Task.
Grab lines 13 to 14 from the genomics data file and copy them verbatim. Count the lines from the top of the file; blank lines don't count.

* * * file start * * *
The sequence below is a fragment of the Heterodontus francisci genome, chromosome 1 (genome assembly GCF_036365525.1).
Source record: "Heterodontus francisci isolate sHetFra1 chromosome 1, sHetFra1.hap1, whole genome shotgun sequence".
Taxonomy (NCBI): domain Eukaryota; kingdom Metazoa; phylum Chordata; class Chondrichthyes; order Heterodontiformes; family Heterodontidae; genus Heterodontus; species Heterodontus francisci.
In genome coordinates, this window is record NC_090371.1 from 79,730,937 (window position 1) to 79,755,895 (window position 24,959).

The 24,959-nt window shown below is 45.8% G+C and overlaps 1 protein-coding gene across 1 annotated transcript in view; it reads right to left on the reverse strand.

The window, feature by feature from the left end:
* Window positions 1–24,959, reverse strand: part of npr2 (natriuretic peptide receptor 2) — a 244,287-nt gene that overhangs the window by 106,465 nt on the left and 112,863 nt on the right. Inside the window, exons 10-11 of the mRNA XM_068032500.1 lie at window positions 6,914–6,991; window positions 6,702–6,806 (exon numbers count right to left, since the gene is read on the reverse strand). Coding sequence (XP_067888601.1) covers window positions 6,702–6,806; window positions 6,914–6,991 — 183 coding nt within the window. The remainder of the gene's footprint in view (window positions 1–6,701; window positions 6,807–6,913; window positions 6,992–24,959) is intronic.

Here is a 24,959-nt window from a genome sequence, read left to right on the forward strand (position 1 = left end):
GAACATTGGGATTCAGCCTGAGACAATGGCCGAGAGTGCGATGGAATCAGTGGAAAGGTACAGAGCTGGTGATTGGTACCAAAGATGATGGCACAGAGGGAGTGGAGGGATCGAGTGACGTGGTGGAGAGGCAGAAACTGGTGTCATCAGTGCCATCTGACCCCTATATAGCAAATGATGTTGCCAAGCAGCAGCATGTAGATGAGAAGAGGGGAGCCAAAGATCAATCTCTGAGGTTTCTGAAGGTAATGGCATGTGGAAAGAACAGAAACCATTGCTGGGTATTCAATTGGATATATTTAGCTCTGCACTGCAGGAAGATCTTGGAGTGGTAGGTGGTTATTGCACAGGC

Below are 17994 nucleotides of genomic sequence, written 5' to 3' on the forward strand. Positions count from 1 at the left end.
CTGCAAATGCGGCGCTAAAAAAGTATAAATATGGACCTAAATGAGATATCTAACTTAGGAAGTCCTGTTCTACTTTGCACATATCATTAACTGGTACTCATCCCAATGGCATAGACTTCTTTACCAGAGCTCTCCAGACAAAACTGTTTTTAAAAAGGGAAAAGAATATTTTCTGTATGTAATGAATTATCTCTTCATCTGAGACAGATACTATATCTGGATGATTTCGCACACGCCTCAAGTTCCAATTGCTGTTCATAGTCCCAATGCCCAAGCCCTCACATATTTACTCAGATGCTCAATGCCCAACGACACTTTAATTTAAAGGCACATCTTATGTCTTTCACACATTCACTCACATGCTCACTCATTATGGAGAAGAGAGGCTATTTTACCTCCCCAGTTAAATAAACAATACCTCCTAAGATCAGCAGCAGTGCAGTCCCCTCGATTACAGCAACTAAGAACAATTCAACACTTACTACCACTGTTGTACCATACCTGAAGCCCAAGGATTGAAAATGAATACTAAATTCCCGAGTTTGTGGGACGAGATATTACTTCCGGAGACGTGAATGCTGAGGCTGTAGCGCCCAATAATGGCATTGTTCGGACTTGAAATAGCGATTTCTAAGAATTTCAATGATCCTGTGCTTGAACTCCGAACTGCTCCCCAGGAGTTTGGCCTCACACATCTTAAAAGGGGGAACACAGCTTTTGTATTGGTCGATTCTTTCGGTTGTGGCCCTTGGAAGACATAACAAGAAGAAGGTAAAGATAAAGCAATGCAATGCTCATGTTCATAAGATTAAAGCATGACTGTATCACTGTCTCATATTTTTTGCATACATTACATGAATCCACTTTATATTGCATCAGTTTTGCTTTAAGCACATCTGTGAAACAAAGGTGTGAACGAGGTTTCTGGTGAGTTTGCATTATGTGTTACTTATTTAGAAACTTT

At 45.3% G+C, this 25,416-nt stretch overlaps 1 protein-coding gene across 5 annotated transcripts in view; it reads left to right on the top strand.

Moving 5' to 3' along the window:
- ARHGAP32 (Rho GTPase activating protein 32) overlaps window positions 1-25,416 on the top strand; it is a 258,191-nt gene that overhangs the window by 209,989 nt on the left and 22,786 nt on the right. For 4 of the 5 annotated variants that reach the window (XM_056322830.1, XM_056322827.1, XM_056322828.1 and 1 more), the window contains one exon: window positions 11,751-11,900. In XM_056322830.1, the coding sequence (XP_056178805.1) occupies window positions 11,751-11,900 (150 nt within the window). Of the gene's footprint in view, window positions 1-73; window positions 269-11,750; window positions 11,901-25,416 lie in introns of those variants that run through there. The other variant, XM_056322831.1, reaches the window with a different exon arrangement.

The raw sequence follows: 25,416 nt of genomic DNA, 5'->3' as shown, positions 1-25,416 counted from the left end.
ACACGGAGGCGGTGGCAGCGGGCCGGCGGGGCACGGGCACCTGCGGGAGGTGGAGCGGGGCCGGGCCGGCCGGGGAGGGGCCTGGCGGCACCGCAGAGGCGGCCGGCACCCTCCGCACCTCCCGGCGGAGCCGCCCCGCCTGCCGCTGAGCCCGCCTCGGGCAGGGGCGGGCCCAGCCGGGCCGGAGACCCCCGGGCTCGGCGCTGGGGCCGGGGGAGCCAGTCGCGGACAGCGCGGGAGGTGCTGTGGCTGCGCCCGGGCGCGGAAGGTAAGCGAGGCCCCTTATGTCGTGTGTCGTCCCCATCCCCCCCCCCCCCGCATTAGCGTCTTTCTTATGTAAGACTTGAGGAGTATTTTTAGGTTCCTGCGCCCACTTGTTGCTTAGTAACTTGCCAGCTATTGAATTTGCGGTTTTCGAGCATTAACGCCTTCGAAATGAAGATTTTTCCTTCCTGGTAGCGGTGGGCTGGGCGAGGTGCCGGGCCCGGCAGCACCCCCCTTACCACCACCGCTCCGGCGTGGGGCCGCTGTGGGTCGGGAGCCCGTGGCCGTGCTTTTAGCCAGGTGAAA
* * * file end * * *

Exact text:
Moving 5' to 3' along the window:
- ARHGAP32 (Rho GTPase activating protein 32) overlaps window positions 1-25,416 on the top strand; it is a 258,191-nt gene that overhangs the window by 209,989 nt on the left and 22,786 nt on the right. For 4 of the 5 annotated variants that reach the window (XM_056322830.1, XM_056322827.1, XM_056322828.1 and 1 more), the window contains one exon: window positions 11,751-11,900. In XM_056322830.1, the coding sequence (XP_056178805.1) occupies window positions 11,751-11,900 (150 nt within the window). Of the gene's footprint in view, window positions 1-73; window positions 269-11,750; window positions 11,901-25,416 lie in introns of those variants that run through there. The other variant, XM_056322831.1, reaches the window with a different exon arrangement.